Fico suggested that the visit to the police station had not been planned in advance, but while he was in the region he simply had the urge to stop by: “Some statements, often even irresponsible, made against the police, encourage different asocial elements. It was my job, and I did it with great pleasure, to encourage the police”.
Interior Minister Robert Kaliňák, who accompanied Fico, told the press that similar police operations have been conducted in the past, and will be carried out in the future as well, according to SITA.
Moving to the east
In lieu of dealing with the merit of Dubovcová’s report, Speaker of Parliament Pavol Paška proposed to relocate Dubovcová’s office to Košice, where she would be housed in the building of the Constitutional Court. Fico has called it a reasonable idea. Paška argued that Dubovcová would be closer to the problems she wishes to assess.
“Since I have examined conditions in six prisons, will he then move my office to a prison?” Dubovcová asked, while suggesting the proposal reflects a “lack of understanding about the whole range of activities of the public defender of rights”.
If Dubovcová wants to be interested in marginalised groups, about what happens to the Roma, she should be closer to these people, Fico said during the opening of a new departure terminal at the Poprad Airport on January 31, according to SITA.
Dubovcová suggested that the prime minister is wrong since the Constitution does not define her role as having to solve problems; on the contrary, the problems should be resolved by the government, and she believes the government should address the issues she has already pointed out. She explained at a press conference that the relocation of her office would require severance payments for employees costing the equivalent of up to a full-year’s budget of her office.
Human rights council reacts
Meanwhile, Police President Tibor Gašpar said during the February session of the government’s human rights council that in assessing the Moldava nad Bodvou raid one should wait for the results of the investigative bodies. The Prešov-based prosecutor’s office is responding after an initiative from the General Prosecutor’s Office concluded on January 16 that there were grounds for starting a criminal prosecution in association with the incident.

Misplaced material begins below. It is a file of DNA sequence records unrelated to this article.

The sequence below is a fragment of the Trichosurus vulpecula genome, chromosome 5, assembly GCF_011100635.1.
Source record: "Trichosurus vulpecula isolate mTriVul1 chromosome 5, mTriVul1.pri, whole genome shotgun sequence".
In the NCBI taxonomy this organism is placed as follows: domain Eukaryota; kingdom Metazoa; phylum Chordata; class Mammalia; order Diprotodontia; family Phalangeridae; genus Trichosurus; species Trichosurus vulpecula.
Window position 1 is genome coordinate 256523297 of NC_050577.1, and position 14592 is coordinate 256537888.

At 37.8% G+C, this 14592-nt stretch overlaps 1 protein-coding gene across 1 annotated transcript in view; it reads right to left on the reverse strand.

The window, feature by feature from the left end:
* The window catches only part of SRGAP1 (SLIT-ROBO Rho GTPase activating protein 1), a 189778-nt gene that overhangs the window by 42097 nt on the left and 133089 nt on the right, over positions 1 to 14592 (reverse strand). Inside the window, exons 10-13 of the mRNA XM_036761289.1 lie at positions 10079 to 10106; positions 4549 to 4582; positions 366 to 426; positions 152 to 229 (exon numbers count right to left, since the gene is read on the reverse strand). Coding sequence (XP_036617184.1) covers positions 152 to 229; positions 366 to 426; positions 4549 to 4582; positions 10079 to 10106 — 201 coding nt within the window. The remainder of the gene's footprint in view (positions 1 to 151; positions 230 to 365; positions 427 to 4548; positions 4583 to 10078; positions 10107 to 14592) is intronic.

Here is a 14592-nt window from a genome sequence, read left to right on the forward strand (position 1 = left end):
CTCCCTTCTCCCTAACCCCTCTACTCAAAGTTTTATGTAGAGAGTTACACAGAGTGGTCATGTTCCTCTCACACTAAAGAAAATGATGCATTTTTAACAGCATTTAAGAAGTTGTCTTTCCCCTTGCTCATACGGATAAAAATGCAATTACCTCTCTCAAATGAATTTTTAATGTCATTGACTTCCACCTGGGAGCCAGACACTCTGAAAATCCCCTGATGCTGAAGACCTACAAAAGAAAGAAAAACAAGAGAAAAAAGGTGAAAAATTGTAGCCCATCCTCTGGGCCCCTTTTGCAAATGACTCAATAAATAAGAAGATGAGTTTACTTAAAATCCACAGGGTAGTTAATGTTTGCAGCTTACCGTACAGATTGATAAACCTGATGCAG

Yet, Dubovcová warned that even if prosecution bodies conclude that no crime was committed, it is still a valid concern that the police could have violated the rights and freedoms of some inhabitants in Moldava nad Bodvou, SITA wrote.
While Gašpar said that he fully respects the institution of the ombudswoman, he also suggested that he is confused when the arguments arguments made by police in defence of the raid are considered irrelevant. The police president argued that the police are intervening at settlements on a weekly basis, while the interest of the police is to protect rights that the Roma mutually violate.
Since last summer, human rights institutions have confronted Slovakia over this issue. Foreign Affairs Minister Miroslav Lajčák told the Human Rights Council meeting that an assessment of guilt or innocence must come after the investigations are complete. Lajčák said the raid should be investigated without delay so that society gets clear answers.
Roman Cuprik contributed to this report
10. Feb 2014 at 0:00 | Beata Balogová